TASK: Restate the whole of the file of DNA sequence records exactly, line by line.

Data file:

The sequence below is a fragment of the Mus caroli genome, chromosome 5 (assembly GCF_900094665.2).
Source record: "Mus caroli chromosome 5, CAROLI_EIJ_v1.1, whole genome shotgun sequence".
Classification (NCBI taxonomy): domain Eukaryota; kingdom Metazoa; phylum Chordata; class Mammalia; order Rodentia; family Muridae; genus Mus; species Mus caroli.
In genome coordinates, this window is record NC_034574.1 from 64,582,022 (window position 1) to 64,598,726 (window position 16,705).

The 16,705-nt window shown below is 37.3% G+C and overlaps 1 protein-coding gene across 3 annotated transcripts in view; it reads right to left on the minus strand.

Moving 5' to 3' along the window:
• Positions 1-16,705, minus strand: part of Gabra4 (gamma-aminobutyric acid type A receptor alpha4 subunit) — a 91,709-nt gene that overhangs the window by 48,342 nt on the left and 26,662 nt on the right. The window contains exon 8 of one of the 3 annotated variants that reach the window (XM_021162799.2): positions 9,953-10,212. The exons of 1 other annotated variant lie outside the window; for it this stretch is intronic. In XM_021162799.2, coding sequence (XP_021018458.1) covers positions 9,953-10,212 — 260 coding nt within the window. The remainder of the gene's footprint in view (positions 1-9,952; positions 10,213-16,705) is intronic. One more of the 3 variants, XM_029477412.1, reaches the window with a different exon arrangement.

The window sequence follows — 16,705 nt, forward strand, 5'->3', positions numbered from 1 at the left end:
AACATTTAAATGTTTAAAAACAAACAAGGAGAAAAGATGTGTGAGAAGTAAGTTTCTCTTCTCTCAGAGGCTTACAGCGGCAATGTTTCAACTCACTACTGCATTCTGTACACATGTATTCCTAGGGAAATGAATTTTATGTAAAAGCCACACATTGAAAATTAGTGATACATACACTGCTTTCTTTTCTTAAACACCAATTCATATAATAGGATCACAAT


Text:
The sequence below is a fragment of the Mus caroli genome, chromosome 5 (assembly GCF_900094665.2).
Source record: "Mus caroli chromosome 5, CAROLI_EIJ_v1.1, whole genome shotgun sequence".
Classification (NCBI taxonomy): domain Eukaryota; kingdom Metazoa; phylum Chordata; class Mammalia; order Rodentia; family Muridae; genus Mus; species Mus caroli.
In genome coordinates, this window is record NC_034574.1 from 64,582,022 (window position 1) to 64,598,726 (window position 16,705).

The 16,705-nt window shown below is 37.3% G+C and overlaps 1 protein-coding gene across 3 annotated transcripts in view; it reads right to left on the minus strand.

Moving 5' to 3' along the window:
• Positions 1-16,705, minus strand: part of Gabra4 (gamma-aminobutyric acid type A receptor alpha4 subunit) — a 91,709-nt gene that overhangs the window by 48,342 nt on the left and 26,662 nt on the right. The window contains exon 8 of one of the 3 annotated variants that reach the window (XM_021162799.2): positions 9,953-10,212. The exons of 1 other annotated variant lie outside the window; for it this stretch is intronic. In XM_021162799.2, coding sequence (XP_021018458.1) covers positions 9,953-10,212 — 260 coding nt within the window. The remainder of the gene's footprint in view (positions 1-9,952; positions 10,213-16,705) is intronic. One more of the 3 variants, XM_029477412.1, reaches the window with a different exon arrangement.

The window sequence follows — 16,705 nt, forward strand, 5'->3', positions numbered from 1 at the left end:
AACATTTAAATGTTTAAAAACAAACAAGGAGAAAAGATGTGTGAGAAGTAAGTTTCTCTTCTCTCAGAGGCTTACAGCGGCAATGTTTCAACTCACTACTGCATTCTGTACACATGTATTCCTAGGGAAATGAATTTTATGTAAAAGCCACACATTGAAAATTAGTGATACATACACTGCTTTCTTTTCTTAAACACCAATTCATATAATAGGATCACAAT